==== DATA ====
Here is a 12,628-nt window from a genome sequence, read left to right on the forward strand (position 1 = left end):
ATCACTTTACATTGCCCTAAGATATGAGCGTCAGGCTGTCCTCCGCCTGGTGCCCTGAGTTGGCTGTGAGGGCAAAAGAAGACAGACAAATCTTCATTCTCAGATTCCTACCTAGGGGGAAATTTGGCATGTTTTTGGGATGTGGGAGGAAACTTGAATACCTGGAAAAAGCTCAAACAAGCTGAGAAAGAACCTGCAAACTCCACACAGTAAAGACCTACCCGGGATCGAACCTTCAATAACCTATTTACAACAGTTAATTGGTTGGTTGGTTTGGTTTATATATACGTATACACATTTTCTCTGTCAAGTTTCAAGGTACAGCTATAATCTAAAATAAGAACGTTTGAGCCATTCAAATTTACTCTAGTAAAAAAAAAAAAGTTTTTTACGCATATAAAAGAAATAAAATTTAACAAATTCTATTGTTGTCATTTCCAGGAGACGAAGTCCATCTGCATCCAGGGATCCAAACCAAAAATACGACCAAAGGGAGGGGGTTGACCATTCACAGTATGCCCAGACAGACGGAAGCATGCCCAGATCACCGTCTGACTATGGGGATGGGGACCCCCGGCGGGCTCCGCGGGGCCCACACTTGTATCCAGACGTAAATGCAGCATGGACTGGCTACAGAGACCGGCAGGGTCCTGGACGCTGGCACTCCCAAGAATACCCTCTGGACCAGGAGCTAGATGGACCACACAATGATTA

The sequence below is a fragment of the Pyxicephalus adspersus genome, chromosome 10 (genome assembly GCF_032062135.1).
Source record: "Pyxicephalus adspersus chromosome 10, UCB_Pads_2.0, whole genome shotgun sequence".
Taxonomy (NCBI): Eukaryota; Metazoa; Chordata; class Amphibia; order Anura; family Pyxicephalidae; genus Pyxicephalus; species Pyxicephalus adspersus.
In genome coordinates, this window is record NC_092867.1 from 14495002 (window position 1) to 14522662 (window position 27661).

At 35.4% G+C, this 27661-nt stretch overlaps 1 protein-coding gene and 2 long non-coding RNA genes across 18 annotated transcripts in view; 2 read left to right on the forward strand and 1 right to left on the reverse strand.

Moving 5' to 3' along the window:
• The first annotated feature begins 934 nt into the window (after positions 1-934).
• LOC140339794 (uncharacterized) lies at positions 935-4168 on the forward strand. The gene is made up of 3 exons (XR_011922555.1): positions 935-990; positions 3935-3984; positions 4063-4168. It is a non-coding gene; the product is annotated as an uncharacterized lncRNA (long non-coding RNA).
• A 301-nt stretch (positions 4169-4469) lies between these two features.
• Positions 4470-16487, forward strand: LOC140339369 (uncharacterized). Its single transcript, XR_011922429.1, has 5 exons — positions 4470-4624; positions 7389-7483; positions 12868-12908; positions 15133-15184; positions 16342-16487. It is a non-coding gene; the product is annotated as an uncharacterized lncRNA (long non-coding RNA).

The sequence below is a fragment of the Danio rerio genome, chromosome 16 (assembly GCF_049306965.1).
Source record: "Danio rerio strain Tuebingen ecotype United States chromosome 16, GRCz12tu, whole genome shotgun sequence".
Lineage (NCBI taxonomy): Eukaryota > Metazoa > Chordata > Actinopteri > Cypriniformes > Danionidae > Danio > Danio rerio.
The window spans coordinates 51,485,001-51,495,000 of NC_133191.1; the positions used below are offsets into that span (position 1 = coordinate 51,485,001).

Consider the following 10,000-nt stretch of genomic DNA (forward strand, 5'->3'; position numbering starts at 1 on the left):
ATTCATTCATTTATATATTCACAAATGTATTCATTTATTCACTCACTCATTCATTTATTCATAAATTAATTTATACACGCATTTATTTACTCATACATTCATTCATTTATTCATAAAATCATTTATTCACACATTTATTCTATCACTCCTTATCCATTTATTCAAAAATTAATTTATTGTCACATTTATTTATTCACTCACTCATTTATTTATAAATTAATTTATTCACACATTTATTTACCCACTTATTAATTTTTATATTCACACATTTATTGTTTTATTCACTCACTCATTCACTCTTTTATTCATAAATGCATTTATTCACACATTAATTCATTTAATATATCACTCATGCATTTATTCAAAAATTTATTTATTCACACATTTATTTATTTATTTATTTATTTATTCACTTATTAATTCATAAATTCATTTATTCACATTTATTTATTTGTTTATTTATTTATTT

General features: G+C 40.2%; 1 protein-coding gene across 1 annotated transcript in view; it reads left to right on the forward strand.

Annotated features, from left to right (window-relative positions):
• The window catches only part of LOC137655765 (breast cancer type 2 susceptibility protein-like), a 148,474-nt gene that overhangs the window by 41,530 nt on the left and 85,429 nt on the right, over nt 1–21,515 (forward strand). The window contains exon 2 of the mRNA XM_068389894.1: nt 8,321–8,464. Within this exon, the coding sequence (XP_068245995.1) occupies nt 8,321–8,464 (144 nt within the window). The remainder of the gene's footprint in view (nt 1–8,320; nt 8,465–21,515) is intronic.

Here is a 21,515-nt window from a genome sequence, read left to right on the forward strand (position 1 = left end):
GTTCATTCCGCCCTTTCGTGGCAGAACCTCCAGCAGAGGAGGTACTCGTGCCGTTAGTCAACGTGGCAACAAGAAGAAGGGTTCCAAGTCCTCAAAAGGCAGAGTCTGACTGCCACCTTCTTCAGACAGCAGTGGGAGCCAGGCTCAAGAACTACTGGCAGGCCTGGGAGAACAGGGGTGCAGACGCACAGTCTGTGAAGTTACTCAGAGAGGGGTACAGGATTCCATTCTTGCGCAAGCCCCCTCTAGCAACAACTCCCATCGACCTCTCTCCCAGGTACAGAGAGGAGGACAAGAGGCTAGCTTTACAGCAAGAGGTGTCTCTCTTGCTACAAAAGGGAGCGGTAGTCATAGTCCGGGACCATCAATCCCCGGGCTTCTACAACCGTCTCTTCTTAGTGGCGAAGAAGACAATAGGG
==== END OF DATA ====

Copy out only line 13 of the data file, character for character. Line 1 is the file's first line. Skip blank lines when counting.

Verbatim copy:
The sequence below is a fragment of the Danio rerio genome, chromosome 16 (assembly GCF_049306965.1).